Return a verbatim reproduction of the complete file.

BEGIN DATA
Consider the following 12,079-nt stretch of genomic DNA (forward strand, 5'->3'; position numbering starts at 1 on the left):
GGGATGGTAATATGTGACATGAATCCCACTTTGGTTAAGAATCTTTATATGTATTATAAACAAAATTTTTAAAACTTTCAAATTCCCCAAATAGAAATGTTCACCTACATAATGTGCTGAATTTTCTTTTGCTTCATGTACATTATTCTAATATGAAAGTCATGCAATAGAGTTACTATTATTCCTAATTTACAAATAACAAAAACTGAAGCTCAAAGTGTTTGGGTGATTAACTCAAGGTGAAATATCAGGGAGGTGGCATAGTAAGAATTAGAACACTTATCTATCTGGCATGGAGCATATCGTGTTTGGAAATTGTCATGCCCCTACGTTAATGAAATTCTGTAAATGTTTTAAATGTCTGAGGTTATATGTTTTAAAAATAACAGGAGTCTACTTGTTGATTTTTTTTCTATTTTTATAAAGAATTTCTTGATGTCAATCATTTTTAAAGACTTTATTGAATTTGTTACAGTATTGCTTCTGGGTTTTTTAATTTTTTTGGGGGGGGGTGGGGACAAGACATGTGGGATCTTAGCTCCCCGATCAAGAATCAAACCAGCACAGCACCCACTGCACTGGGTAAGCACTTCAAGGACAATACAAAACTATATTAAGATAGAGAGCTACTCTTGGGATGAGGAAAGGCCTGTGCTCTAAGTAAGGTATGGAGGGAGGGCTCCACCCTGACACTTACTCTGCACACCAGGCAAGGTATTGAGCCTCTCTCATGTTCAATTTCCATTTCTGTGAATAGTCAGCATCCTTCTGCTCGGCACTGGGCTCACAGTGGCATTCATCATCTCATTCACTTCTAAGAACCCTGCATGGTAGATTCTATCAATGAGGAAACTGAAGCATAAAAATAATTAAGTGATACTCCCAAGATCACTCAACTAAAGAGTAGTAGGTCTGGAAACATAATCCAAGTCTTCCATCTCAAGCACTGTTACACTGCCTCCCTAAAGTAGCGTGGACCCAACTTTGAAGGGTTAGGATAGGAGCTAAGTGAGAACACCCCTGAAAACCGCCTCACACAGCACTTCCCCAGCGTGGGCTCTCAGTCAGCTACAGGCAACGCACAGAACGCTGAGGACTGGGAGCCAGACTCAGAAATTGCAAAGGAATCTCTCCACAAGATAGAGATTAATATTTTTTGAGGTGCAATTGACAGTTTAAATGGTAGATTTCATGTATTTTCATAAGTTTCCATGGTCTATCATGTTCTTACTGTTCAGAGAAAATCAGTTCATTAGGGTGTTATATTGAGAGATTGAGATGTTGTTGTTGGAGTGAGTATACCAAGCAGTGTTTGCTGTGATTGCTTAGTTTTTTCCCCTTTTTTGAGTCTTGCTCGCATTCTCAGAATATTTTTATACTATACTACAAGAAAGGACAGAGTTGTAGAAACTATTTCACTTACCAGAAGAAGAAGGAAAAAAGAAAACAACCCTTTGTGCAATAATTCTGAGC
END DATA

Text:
Consider the following 12,079-nt stretch of genomic DNA (forward strand, 5'->3'; position numbering starts at 1 on the left):
GGGATGGTAATATGTGACATGAATCCCACTTTGGTTAAGAATCTTTATATGTATTATAAACAAAATTTTTAAAACTTTCAAATTCCCCAAATAGAAATGTTCACCTACATAATGTGCTGAATTTTCTTTTGCTTCATGTACATTATTCTAATATGAAAGTCATGCAATAGAGTTACTATTATTCCTAATTTACAAATAACAAAAACTGAAGCTCAAAGTGTTTGGGTGATTAACTCAAGGTGAAATATCAGGGAGGTGGCATAGTAAGAATTAGAACACTTATCTATCTGGCATGGAGCATATCGTGTTTGGAAATTGTCATGCCCCTACGTTAATGAAATTCTGTAAATGTTTTAAATGTCTGAGGTTATATGTTTTAAAAATAACAGGAGTCTACTTGTTGATTTTTTTTCTATTTTTATAAAGAATTTCTTGATGTCAATCATTTTTAAAGACTTTATTGAATTTGTTACAGTATTGCTTCTGGGTTTTTTAATTTTTTTGGGGGGGGGTGGGGACAAGACATGTGGGATCTTAGCTCCCCGATCAAGAATCAAACCAGCACAGCACCCACTGCACTGGGTAAGCACTTCAAGGACAATACAAAACTATATTAAGATAGAGAGCTACTCTTGGGATGAGGAAAGGCCTGTGCTCTAAGTAAGGTATGGAGGGAGGGCTCCACCCTGACACTTACTCTGCACACCAGGCAAGGTATTGAGCCTCTCTCATGTTCAATTTCCATTTCTGTGAATAGTCAGCATCCTTCTGCTCGGCACTGGGCTCACAGTGGCATTCATCATCTCATTCACTTCTAAGAACCCTGCATGGTAGATTCTATCAATGAGGAAACTGAAGCATAAAAATAATTAAGTGATACTCCCAAGATCACTCAACTAAAGAGTAGTAGGTCTGGAAACATAATCCAAGTCTTCCATCTCAAGCACTGTTACACTGCCTCCCTAAAGTAGCGTGGACCCAACTTTGAAGGGTTAGGATAGGAGCTAAGTGAGAACACCCCTGAAAACCGCCTCACACAGCACTTCCCCAGCGTGGGCTCTCAGTCAGCTACAGGCAACGCACAGAACGCTGAGGACTGGGAGCCAGACTCAGAAATTGCAAAGGAATCTCTCCACAAGATAGAGATTAATATTTTTTGAGGTGCAATTGACAGTTTAAATGGTAGATTTCATGTATTTTCATAAGTTTCCATGGTCTATCATGTTCTTACTGTTCAGAGAAAATCAGTTCATTAGGGTGTTATATTGAGAGATTGAGATGTTGTTGTTGGAGTGAGTATACCAAGCAGTGTTTGCTGTGATTGCTTAGTTTTTTCCCCTTTTTTGAGTCTTGCTCGCATTCTCAGAATATTTTTATACTATACTACAAGAAAGGACAGAGTTGTAGAAACTATTTCACTTACCAGAAGAAGAAGGAAAAAAGAAAACAACCCTTTGTGCAATAATTCTGAGC